ABC is an equilateral triangle and P is a point in the interior of the triangle. We know that AP = 3cm and BP = 4cm. Prove that CP must be less than 10 cm.
Replace each letter with a digit to make this addition correct.
Investigate the sequences obtained by starting with any positive 2 digit number (10a+b) and repeatedly using the rule 10a+b maps to 10b-a to get the next number in the sequence.
Show that among the interior angles of a convex polygon there cannot be more than three acute angles.
These formulae are often quoted, but rarely proved. In this article, we derive the formulae for the volumes of a square-based pyramid and a cone, using relatively simple mathematical concepts.
A huge wheel is rolling past your window. What do you see?
Show that if you add 1 to the product of four consecutive numbers the answer is ALWAYS a perfect square.
A game for 2 players that can be played online. Players take it in turns to select a word from the 9 words given. The aim is to select all the occurrences of the same letter.
The sums of the squares of three related numbers is also a perfect square - can you explain why?
If you can copy a network without lifting your pen off the paper and without drawing any line twice, then it is traversable. Decide which of these diagrams are traversable.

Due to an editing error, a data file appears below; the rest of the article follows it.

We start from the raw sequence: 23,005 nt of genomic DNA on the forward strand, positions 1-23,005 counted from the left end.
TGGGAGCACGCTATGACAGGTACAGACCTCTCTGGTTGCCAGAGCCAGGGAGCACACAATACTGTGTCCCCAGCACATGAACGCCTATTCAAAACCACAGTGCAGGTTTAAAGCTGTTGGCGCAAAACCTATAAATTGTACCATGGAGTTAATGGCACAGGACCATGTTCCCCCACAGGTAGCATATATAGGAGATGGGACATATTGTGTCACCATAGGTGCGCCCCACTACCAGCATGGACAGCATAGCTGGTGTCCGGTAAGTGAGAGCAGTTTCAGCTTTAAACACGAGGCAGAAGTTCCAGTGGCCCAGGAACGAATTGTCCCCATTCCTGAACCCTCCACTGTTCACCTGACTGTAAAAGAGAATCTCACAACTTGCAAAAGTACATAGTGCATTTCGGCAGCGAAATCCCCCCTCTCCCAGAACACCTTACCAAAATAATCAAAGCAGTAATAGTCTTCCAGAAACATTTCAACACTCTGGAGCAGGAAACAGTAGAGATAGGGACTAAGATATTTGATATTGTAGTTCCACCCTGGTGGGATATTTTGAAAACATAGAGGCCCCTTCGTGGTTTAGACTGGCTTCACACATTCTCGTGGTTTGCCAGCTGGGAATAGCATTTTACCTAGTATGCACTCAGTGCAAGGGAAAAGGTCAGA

You have twelve weights, one of which is different from the rest. Using just 3 weighings, can you identify which weight is the odd one out, and whether it is heavier or lighter than the rest?
Advent Calendar 2011 - a mathematical activity for each day during the run-up to Christmas.
Can you arrange the numbers 1 to 17 in a row so that each adjacent pair adds up to a square number?
When number pyramids have a sequence on the bottom layer, some interesting patterns emerge...
Can you cross each of the seven bridges that join the north and south of the river to the two islands, once and once only, without retracing your steps?
Find the largest integer which divides every member of the following sequence: 1^5-1, 2^5-2, 3^5-3, ... n^5-n.
Use the numbers in the box below to make the base of a top-heavy pyramid whose top number is 200.
Liam's house has a staircase with 12 steps. He can go down the steps one at a time or two at time. In how many different ways can Liam go down the 12 steps?
The first of five articles concentrating on whole number dynamics, ideas of general dynamical systems are introduced and seen in concrete cases.
In how many distinct ways can six islands be joined by bridges so that each island can be reached from every other island...
Start with any whole number N, write N as a multiple of 10 plus a remainder R and produce a new whole number N'. Repeat. What happens?
Which hexagons tessellate?
I am exactly n times my daughter's age. In m years I shall be ... How old am I?
The Tower of Hanoi is an ancient mathematical challenge. Working on the building blocks may help you to explain the patterns you notice.
From a group of any 4 students in a class of 30, each has exchanged Christmas cards with the other three. Show that some students have exchanged cards with all the other students in the class. How. . . .
Can you explain why a sequence of operations always gives you perfect squares?